Anxy Mag


America is in the Hands of a Drunk Driver

Donald Trump is gaslighting America—but I’ve never felt more sane.

by May Wilkerson

I first learned about gaslighting in a college film class. We watched clips from Rosemary’s Baby and discussed how the protagonist, played by a harried Mia Farrow, is led to believe she is crazy. SPOILER ALERT: It turns out she’s not crazy, she’s actually pregnant with Satan’s baby — a pretty legitimate reason to lose your shit.

I remember relating to the character’s struggle on a much smaller but significant level. I’ve never personally given birth to a satanic baby, but I do know a thing or two about people telling me I’m crazy — or making me believe I am.

Shortly after college, I told a guy I was dating I didn’t want him to drive me home because he’d been drinking.

He said, “Are you insane? I’ve had three beers.”

Not only did I let him drive me home, I apologized for questioning his sobriety. He made fun of me for days.

“I’ve had a beer, can you walk me to the bathroom?” he’d say.

It was a hilarious bit and it worked. I didn’t question him again.

When he picked me up for a date in his truck a few weeks later, he was drunk and driving erratically. I tried to get out of the car but he laughed at me.

So I waited until we were at a stoplight, jumped out, and walked home. He drove slowly beside me as I was walking. “May, you’re being crazy,” he said, calmly, through the car window, his voice slightly muffled by booze. “Seriously, you’re being insane right now.”

I never heard from him again; it took me months before I could convince myself I did the right thing.

Then there’s the time I told an ex-boyfriend I didn’t want to have kids. He chuckled condescendingly and said, “That’s what you think. Wait until you turn 30.”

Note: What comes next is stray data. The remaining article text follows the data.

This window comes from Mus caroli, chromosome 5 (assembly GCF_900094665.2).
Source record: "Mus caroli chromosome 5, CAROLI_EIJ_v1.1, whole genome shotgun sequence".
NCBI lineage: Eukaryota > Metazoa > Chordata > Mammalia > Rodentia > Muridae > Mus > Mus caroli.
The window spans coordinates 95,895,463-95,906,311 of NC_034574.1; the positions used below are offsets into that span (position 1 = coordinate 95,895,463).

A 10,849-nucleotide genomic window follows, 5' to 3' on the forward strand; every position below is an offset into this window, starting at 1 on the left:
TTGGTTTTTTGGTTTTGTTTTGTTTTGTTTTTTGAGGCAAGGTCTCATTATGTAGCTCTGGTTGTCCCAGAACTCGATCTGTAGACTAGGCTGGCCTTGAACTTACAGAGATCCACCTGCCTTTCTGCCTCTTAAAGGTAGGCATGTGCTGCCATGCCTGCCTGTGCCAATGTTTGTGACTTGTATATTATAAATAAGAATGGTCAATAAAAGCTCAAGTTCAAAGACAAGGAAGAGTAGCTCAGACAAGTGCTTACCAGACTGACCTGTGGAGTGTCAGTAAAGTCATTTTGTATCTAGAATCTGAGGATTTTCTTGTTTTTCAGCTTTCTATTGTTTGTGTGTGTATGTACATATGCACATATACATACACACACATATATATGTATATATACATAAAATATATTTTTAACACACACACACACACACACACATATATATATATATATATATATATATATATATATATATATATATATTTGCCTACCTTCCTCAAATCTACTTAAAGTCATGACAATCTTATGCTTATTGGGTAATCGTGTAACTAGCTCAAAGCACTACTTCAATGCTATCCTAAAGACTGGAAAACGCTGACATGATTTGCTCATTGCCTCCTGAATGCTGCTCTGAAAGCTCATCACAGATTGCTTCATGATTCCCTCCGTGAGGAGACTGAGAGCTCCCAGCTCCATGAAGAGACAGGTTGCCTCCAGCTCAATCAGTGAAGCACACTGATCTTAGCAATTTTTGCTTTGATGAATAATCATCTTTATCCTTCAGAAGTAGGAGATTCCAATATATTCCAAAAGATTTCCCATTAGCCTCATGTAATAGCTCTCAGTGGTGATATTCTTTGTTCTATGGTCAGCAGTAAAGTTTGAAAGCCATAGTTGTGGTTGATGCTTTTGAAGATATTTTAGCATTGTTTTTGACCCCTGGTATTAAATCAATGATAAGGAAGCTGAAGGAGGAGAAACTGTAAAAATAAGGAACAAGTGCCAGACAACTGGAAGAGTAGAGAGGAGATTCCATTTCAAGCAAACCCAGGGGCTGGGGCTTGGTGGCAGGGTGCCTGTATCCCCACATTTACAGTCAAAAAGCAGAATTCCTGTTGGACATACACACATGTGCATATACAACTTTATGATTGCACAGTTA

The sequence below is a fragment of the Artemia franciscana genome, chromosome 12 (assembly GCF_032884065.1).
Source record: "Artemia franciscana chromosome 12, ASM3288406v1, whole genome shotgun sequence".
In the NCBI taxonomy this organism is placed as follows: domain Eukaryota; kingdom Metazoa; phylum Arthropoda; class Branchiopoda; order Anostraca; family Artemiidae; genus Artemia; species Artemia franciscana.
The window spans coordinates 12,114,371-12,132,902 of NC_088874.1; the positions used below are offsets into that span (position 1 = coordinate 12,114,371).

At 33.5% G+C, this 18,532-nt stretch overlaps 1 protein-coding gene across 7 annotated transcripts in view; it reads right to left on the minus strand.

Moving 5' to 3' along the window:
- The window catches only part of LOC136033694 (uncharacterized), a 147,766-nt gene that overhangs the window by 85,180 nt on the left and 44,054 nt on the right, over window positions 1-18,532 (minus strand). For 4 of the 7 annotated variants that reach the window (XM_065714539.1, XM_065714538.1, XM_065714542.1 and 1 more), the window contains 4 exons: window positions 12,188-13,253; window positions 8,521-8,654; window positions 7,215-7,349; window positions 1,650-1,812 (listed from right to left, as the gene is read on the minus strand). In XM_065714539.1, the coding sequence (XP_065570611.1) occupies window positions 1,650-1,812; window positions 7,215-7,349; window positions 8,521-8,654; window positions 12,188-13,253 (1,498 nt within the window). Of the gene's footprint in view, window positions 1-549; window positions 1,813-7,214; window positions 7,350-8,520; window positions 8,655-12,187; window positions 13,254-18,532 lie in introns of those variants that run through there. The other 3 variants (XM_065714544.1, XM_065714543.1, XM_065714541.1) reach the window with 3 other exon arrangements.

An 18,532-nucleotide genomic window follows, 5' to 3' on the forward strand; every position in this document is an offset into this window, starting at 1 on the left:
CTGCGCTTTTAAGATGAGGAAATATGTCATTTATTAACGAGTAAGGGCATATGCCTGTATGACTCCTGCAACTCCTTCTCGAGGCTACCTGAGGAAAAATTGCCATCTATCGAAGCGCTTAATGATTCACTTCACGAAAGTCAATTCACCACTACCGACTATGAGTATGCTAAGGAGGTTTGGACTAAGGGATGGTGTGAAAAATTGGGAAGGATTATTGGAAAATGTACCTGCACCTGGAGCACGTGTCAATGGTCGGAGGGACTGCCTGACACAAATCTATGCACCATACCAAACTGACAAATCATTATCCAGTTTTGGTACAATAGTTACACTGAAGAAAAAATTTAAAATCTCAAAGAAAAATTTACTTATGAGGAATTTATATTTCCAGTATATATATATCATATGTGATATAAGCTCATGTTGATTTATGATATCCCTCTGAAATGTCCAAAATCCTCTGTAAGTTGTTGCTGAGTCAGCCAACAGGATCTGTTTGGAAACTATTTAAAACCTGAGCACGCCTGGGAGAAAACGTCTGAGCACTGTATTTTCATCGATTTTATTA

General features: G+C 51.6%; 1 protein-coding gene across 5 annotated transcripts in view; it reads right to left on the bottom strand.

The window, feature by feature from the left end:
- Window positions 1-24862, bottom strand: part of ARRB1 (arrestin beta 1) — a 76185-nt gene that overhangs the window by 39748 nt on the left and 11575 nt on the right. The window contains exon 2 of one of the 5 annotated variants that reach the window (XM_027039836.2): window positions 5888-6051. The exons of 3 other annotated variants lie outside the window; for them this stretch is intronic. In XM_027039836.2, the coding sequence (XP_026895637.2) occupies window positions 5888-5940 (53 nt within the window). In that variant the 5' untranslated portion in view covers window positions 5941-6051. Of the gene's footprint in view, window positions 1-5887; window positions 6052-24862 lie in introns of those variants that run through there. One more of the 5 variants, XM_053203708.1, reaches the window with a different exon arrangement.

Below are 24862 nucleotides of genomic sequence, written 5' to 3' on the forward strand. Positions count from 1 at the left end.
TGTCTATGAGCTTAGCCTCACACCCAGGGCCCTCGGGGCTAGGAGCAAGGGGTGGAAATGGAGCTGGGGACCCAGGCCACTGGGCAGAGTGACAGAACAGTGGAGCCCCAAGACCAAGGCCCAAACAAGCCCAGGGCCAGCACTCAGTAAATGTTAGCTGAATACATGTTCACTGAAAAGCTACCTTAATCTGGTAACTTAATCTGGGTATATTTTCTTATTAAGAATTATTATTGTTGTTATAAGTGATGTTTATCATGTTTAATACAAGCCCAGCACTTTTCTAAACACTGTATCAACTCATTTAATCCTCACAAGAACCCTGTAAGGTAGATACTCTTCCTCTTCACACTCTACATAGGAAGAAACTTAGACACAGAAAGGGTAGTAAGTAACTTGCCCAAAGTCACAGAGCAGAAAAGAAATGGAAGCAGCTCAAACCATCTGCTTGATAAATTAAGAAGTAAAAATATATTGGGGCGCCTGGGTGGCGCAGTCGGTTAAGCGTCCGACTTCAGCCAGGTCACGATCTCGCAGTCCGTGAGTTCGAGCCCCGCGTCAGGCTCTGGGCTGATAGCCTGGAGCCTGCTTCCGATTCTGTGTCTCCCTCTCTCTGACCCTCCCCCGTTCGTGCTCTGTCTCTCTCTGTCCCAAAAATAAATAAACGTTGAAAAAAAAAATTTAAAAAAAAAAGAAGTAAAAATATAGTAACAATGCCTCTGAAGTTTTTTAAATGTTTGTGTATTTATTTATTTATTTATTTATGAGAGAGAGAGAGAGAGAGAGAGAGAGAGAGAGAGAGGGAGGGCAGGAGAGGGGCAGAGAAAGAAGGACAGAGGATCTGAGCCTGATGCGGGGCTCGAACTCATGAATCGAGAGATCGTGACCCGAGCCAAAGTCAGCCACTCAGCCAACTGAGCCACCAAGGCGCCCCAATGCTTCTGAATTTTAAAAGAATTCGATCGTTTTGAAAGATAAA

It became a joke, the kind that is only funny to one person. He would say, “You’re going to be a great mom.” I broke up with him, turned 30 and still didn’t want to have kids — but his voice stuck with me: “Wait until you turn 30.”

Even now, when I tell people I don’t want kids, there’s a flicker of doubt in my voice, like I’m not sure if I really believe myself.

I know you’re thinking “Who are these gems you keep dating?” But these guys were decent, kind individuals. OK, not the first one, he was garbage. But their intentions were not explicitly hostile. That’s why gaslighting works. It often comes from the ones you love.

There are, of course, so many more examples.

Men lashing out when I turned them down for a date or for sex.
Guys telling me “I love you” out of the blue and then becoming cold and aloof, repelled by my attachment.
People on the internet in 2017 calling me a “crybaby” and a “sore loser” when I tweet anything critical of the President.
People telling me to “relax” and “calm down” when I express any emotion that isn’t joy.

Writer Lauren Duca brought gaslighting into the mainstream consciousness with an essay in Teen Vogue that went viral. It explains how the current president is using the tactic against the majority of the country. Reading it, I experienced the same wave of relief I remember feeling in that film class: I am not insane. It’s OK to feel angry and scared. It’s not only OK — it’s healthy. These feelings and thoughts are sane.